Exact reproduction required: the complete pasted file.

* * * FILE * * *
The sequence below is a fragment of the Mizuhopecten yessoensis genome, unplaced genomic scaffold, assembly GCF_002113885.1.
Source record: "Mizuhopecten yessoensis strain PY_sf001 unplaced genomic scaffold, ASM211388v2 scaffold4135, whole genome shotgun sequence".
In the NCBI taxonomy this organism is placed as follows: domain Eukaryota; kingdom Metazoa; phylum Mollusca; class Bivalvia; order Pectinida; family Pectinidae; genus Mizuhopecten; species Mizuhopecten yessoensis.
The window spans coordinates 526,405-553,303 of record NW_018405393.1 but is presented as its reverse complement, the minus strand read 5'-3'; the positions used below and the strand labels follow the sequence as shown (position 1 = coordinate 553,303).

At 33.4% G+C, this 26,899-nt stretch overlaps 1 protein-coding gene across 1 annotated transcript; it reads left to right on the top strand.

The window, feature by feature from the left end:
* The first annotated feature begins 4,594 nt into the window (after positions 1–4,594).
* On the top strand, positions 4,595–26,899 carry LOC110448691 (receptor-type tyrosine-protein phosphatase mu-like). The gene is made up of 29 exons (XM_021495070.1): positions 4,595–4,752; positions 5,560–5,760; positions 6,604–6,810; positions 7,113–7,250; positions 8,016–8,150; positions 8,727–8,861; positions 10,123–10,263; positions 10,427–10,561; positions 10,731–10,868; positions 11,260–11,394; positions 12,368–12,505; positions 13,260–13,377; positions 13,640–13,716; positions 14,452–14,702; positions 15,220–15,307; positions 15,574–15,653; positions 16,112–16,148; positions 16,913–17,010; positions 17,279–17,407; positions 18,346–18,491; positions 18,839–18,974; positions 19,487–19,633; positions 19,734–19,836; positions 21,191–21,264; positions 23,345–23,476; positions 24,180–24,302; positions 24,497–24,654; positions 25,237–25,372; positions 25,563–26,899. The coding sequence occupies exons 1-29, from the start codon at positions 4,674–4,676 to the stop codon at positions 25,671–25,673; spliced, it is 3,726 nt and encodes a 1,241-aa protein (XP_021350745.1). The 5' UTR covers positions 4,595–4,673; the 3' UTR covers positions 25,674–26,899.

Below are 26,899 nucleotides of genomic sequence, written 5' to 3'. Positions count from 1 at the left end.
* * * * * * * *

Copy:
The sequence below is a fragment of the Mizuhopecten yessoensis genome, unplaced genomic scaffold, assembly GCF_002113885.1.
Source record: "Mizuhopecten yessoensis strain PY_sf001 unplaced genomic scaffold, ASM211388v2 scaffold4135, whole genome shotgun sequence".
In the NCBI taxonomy this organism is placed as follows: domain Eukaryota; kingdom Metazoa; phylum Mollusca; class Bivalvia; order Pectinida; family Pectinidae; genus Mizuhopecten; species Mizuhopecten yessoensis.
The window spans coordinates 526,405-553,303 of record NW_018405393.1 but is presented as its reverse complement, the minus strand read 5'-3'; the positions used below and the strand labels follow the sequence as shown (position 1 = coordinate 553,303).

At 33.4% G+C, this 26,899-nt stretch overlaps 1 protein-coding gene across 1 annotated transcript; it reads left to right on the top strand.

The window, feature by feature from the left end:
* The first annotated feature begins 4,594 nt into the window (after positions 1–4,594).
* On the top strand, positions 4,595–26,899 carry LOC110448691 (receptor-type tyrosine-protein phosphatase mu-like). The gene is made up of 29 exons (XM_021495070.1): positions 4,595–4,752; positions 5,560–5,760; positions 6,604–6,810; positions 7,113–7,250; positions 8,016–8,150; positions 8,727–8,861; positions 10,123–10,263; positions 10,427–10,561; positions 10,731–10,868; positions 11,260–11,394; positions 12,368–12,505; positions 13,260–13,377; positions 13,640–13,716; positions 14,452–14,702; positions 15,220–15,307; positions 15,574–15,653; positions 16,112–16,148; positions 16,913–17,010; positions 17,279–17,407; positions 18,346–18,491; positions 18,839–18,974; positions 19,487–19,633; positions 19,734–19,836; positions 21,191–21,264; positions 23,345–23,476; positions 24,180–24,302; positions 24,497–24,654; positions 25,237–25,372; positions 25,563–26,899. The coding sequence occupies exons 1-29, from the start codon at positions 4,674–4,676 to the stop codon at positions 25,671–25,673; spliced, it is 3,726 nt and encodes a 1,241-aa protein (XP_021350745.1). The 5' UTR covers positions 4,595–4,673; the 3' UTR covers positions 25,674–26,899.

Below are 26,899 nucleotides of genomic sequence, written 5' to 3'. Positions count from 1 at the left end.